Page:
We are awash in relativism, or post-relevance, as I like to call it, the bastard grandchild of post-modern Euro-crit.  You know what I’m talking about:  It’s all real; whatever; any possibility is as good as the next.  Or my favorite:  All opinions have an equal right to be heard.  First, corporations are people, now opinions.  Oy!

The psychological anthropologist Clyde Kluckhohn once published a study of the Dineh (Navajo) people, in which he concluded that their society was fundamentally neurotic.  You can imagine the response.  Cultural relativism was a cornerstone of anthropology long before our current obsessions.  Kluckhohn’s response was that if the values of all cultures are equally valid, then his judgment of the Dineh society within the context of psychological anthropology was perfectly sound as well.

Therein lies the problem: at its root, cultural relativism is paradoxical.  One can probably be a truly disinterested observer with regard to, say, arthropod taxonomy, although even there, tempers have been know to flare.  But where human values are concerned, especially where they directly conflict, such a thing is a cherished fiction.  Because, of course, the vast majority of human cultures clearly and unequivocally believe that their values are superior to all others.  To find an example, one need look no further than the culture of anthropology itself, which presumes to be a metaculture, floating nonjudgmentally above the fray, all the while explaining how people haven’t a clue about the true meaning of their institutions.  Is it just heuristic convenience that anthropologists rarely study their cultural peers?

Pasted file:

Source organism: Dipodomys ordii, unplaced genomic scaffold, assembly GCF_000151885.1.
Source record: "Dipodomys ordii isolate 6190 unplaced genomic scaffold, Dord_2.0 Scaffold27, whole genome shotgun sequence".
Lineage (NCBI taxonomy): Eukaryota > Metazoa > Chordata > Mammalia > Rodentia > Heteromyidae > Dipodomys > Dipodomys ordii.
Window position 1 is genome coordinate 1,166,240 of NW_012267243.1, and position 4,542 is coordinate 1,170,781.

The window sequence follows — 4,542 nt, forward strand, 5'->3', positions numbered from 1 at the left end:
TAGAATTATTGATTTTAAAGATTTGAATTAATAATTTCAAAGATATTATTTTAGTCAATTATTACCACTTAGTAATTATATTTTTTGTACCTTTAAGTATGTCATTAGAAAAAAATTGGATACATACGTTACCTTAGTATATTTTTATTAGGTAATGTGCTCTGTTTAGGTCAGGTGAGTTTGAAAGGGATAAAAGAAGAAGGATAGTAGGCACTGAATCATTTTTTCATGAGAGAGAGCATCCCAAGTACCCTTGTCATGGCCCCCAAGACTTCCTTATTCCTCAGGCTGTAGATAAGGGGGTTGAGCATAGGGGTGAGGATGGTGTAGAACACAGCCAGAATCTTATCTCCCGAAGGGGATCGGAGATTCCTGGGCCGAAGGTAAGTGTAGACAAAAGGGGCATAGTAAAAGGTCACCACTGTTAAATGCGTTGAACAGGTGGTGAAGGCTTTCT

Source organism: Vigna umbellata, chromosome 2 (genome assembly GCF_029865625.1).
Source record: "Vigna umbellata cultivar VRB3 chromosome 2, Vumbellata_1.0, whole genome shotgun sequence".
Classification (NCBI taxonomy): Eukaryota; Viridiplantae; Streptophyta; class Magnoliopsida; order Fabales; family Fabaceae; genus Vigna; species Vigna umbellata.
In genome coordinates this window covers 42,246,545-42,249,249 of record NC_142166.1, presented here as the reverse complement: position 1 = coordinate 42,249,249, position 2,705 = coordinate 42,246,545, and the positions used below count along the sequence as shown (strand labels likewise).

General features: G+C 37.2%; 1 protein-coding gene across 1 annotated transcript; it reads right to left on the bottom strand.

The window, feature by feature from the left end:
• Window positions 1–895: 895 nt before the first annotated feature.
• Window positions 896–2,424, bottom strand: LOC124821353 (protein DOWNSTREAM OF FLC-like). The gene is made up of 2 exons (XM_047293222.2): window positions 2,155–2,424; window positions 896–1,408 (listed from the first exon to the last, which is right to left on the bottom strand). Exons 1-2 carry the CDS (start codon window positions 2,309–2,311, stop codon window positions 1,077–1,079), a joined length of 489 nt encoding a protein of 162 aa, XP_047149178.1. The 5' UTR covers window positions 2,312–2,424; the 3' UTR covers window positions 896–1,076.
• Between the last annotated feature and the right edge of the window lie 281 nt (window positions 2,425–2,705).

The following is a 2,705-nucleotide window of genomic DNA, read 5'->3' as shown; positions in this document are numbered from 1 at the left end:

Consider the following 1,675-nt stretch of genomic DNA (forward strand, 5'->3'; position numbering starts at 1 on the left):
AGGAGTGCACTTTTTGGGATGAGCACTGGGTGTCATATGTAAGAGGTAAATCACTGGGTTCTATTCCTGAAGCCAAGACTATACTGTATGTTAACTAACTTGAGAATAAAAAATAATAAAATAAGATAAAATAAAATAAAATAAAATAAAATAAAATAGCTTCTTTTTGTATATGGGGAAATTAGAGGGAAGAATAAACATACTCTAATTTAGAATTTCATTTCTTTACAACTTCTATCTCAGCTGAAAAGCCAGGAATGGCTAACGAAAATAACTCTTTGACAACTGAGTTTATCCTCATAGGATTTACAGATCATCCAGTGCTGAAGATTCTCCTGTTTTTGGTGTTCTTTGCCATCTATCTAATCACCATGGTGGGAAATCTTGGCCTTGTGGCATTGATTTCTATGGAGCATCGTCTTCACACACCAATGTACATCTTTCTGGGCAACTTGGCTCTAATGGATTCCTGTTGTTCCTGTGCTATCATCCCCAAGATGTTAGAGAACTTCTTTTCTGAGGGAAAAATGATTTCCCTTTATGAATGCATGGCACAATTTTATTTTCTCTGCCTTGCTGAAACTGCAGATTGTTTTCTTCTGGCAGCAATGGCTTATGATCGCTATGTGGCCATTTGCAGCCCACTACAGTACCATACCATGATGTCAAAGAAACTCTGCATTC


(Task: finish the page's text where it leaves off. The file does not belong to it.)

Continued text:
As bad as the situation is in academe, the slopewash in pop culture is worse.  All that is necessary for a proposition, no matter how absurd, to be taken seriously is for someone to utter it.  That this ultra-refusal to take a stand coexists with the swift condemnations typical of social media is no real surprise.  It is a paradox within a paradox.  After all, indignation is just another point of view, on equal footing with apathy, tolerance, and intolerance.  With relativism, absolutism is fine.

Whatever, dudes.

The origin of ketchup

According to Wikipedia, ketchup originated “In the 17th century, [when] the Chinese mixed a concoction of pickled fish and spices and called it (in the Amoy dialect) kôe-chiap or kê-chiap (鮭汁, Mandarin Chinese guī zhī, Cantonese gwai1 zap1) meaning the brine of pickled fish (鮭, salmon; 汁, juice) or shellfish.”

As a kid, I spent a lot of time at drugstore lunch counters.  Many of you are no doubt too young to remember those; every drugstore had one.  You could get made-to-order Coca Cola from a spout that mixed the syrup with fizzy water right in front of you (flavors, from cherry to chocolate and vanilla, were optional), various ice cream treats (malts, shakes, floats and sundaes), more or less fresh coffee and donuts,  and greasy lunches for a reasonable price.  Condiments like salt and pepper, mustard and ketchup, were lined soldier-like along the length of the counter.  It was a cheap hangout, an ersatz clubhouse, where a guy too young to hang out in a bar could go and reasonably expect to find a friend or two any time of day.  Best of all, magazines and comic books were always displayed nearby, and you could sit and read them without buying; the proprietor generally only complained a couple of times a month, when the racks got overly disorganized, as long as you were careful not to treat them so roughly that they couldn’t ultimately be sold.